Your computer screen, from an angle

We can probably agree that this rectangle is pink.


Now, keep the rectangle on display, and stand up so that you’re looking down at your screen from a sharp angle. If you have a laptop, you can tilt your screen to achieve the same effect.

See that?

On many LCD screens the square becomes bright blue. (More recent models with higher pixel density, including the Macbook Pros with Retina Displays, have fixed this problem.)


Well, it’s not simply because your screen is flat. If you take a pink marker and color in a square on a piece of paper, you can tilt it all you like and the color won’t change.

To make matters even more confusing, try looking at the square from the left or from the right: nothing changes. If you look from below, the square glides into a shade of red, instead of blue.

To understand why this happens, we need to talk about two aspects of your visual world: (1) brightness and (2) color. In particular, we need to talk about how your computer communicates that information to your eyes when displaying an image.

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(1) Brightness

How bright an object is is not the same as how bright it looks.

When we say an object is bright, we mean that it’s giving off a lot of light. So, if Light Bulb B emits twice as much light as Light Bulb A, it would make sense to say that “Light Bulb B is twice as bright as Light Bulb A.” If we think of light as a tiny stream of particles called photons, then this is the same thing as saying that twice the number of photons are coming from Bulb B, as from Bulb A. To add some mathematician jargon to the mix, there is a linear relationship between how bright an object is, and the number of photons it emits: five times the number of photons means five times as bright, half the number of photons means half as bright, and so on. So far, so good.

Now, when you look at a light bulb, photons wash into your eyes. Every fraction of a second, your eyes send a status report to your brain, which interprets the raw information and comes up with a conclusion about how bright the bulb is. If you stare at Bulb A for ten seconds, then stare at Bulb B for ten seconds, your eyes will have received twice the number of photons from B as from A, so you’d think that your brain would conclude that B is twice as bright.

Strangely, no. Your brain actually prevents you from figuring out that “brightness” and “photon count” have a linear relationship. If the two bulbs are very bright to begin with, the message from your brain will actually be: “B’s not that much brighter than A.” If the two bulbs are very dim to begin with, the message from your brain will actually be: “B’s WAY brighter than A!” More generally: your brain is much more sensitive to differences between dark shades, than it is to differences between light shades. There is not a linear relationship between how bright an object seems to us, and how many photons it emits: there is instead what is called a logarithmic relationship. In other words: the brighter two objects are, the less pronounced the difference in their brightness.

This is a very good thing. If our brains didn’t curb how bright an object can seem, the world would be overwhelmingly dazzling.

Looking at an image on your computer screen adds an extra layer of complexity to this whole process. Light from the object goes to your camera, which stores the information, and passes it to your computer when you hit “download.” Your computer stores the image, and displays it on command. Light isn’t going directly from the object to your eyes: it’s going from your computer screen to your eyes. Your computer, by “storing the image,” has essentially memorized what it looks like for you: all the colors, all the patches of dark and light.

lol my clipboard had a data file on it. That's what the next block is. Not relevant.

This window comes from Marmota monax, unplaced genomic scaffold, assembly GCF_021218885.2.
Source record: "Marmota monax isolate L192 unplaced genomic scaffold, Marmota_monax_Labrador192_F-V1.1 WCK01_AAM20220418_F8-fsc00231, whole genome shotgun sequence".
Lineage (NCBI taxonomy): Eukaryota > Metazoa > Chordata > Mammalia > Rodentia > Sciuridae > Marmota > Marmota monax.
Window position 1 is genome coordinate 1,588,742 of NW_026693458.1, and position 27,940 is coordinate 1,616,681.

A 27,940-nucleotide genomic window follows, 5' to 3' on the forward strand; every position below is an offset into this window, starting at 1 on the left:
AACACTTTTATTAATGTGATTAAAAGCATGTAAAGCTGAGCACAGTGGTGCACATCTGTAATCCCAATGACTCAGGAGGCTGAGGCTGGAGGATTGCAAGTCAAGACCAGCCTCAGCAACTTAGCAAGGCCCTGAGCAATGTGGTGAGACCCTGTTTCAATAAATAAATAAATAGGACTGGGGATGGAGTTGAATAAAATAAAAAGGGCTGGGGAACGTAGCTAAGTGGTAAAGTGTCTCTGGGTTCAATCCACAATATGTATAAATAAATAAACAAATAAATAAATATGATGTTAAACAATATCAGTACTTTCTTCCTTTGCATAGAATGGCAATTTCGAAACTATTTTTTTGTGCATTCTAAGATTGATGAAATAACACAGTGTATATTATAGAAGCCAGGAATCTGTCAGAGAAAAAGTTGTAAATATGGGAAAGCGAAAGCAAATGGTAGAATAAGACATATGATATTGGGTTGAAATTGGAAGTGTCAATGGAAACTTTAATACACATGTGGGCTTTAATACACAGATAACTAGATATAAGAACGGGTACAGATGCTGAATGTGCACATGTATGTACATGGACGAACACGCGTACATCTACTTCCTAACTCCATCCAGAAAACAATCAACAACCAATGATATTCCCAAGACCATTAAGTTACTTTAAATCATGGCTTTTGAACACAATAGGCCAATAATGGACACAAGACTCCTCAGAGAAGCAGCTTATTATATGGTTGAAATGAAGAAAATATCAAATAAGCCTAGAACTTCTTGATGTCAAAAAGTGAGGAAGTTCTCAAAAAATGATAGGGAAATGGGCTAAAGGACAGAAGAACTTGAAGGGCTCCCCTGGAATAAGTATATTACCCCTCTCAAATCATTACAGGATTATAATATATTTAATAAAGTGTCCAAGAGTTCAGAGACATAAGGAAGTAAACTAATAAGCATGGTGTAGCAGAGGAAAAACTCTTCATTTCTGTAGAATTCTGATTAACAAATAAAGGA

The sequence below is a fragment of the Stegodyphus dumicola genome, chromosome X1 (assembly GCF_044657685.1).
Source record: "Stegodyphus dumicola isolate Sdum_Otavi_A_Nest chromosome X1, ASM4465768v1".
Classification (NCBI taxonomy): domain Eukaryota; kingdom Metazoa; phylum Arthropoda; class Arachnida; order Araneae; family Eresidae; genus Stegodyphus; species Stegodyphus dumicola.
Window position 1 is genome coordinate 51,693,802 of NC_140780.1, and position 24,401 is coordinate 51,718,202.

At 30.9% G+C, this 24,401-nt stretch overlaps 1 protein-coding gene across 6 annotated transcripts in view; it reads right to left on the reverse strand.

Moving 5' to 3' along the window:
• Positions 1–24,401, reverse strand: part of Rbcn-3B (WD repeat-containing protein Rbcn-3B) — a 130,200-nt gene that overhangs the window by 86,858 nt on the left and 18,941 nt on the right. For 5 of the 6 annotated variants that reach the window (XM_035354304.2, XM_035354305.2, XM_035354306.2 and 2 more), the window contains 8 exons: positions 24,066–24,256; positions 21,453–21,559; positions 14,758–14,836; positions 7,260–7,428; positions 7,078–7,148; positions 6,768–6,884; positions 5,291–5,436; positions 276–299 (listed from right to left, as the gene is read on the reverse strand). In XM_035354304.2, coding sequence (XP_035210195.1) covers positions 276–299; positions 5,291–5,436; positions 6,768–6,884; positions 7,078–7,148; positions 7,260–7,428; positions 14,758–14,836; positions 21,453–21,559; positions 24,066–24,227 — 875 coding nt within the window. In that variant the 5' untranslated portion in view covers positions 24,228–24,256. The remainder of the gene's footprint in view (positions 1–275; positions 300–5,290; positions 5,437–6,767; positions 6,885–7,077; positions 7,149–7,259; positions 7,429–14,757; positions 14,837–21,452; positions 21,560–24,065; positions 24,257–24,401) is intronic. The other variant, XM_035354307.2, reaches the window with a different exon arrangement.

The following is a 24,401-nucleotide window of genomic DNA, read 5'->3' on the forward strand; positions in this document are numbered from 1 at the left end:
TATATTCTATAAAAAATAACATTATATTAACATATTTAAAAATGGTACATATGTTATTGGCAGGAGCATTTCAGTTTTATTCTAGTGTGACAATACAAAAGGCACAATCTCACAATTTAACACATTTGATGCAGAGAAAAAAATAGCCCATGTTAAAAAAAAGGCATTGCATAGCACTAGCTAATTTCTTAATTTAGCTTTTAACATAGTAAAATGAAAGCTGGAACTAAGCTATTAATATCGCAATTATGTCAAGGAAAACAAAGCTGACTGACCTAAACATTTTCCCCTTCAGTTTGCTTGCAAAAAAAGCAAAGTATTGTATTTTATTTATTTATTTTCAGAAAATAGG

Your computer has limited memory resources. It would be a waste to spend those limited resources on subtle distinctions between bright shades, because your logarithmic brain can’t distinguish between them anyway. So, when storing an image, your computer allocates more memory to keeping dark shades distinct, than it does to keeping light shades distinct; it saves images logarithmically.

We didn’t evolve to stare at logarithmic computer screens, though; your brain applies its usual logarithmic correction to any photons you receive. If your computer sends you photons from an image that is already logarithmic, then your brain will over-compensate, and you will see too many dark shades and not enough light shades. The image will look distorted. To prevent this from happening, your computer converts its logarithmically stored image to a linear brightness scale, before displaying it to your eyes. The process of preparing an image for view is called gamma correction, and as long as you look at your screen face-on, it works.

And what if you don’t look face-on? Well, try looking at this text from above and below. From above, the letters get bleached out, and from below they get darker and bolder. For a more dramatic example, let’s use this gradient, which has a range of brightnesses. Same procedure: look face-on, then from above, then from below.

Same thing. From above, you see more bright shades, and from below, you see more dark shades.

This is because of the gamma correction. When applying it, your computer makes two assumptions: 1) that your eye will apply its usual logarithmic correction, and 2) that you are looking at your screen face-on. (1) is guaranteed, but (2) is not, particularly when articles are published about what happens when you look at your screen from an angle. If you stand up and look down, the gamma correction is insufficient, which is why there are too many light shades. As you crouch, and peer up at your screen, the gamma correction is too high, which is why there are too many dark shades. It’s only “just right” face-on.

(2) Color

We’ve been thinking of light as a stream of particles. To talk about color, it’s easiest to think of light as a wave, instead: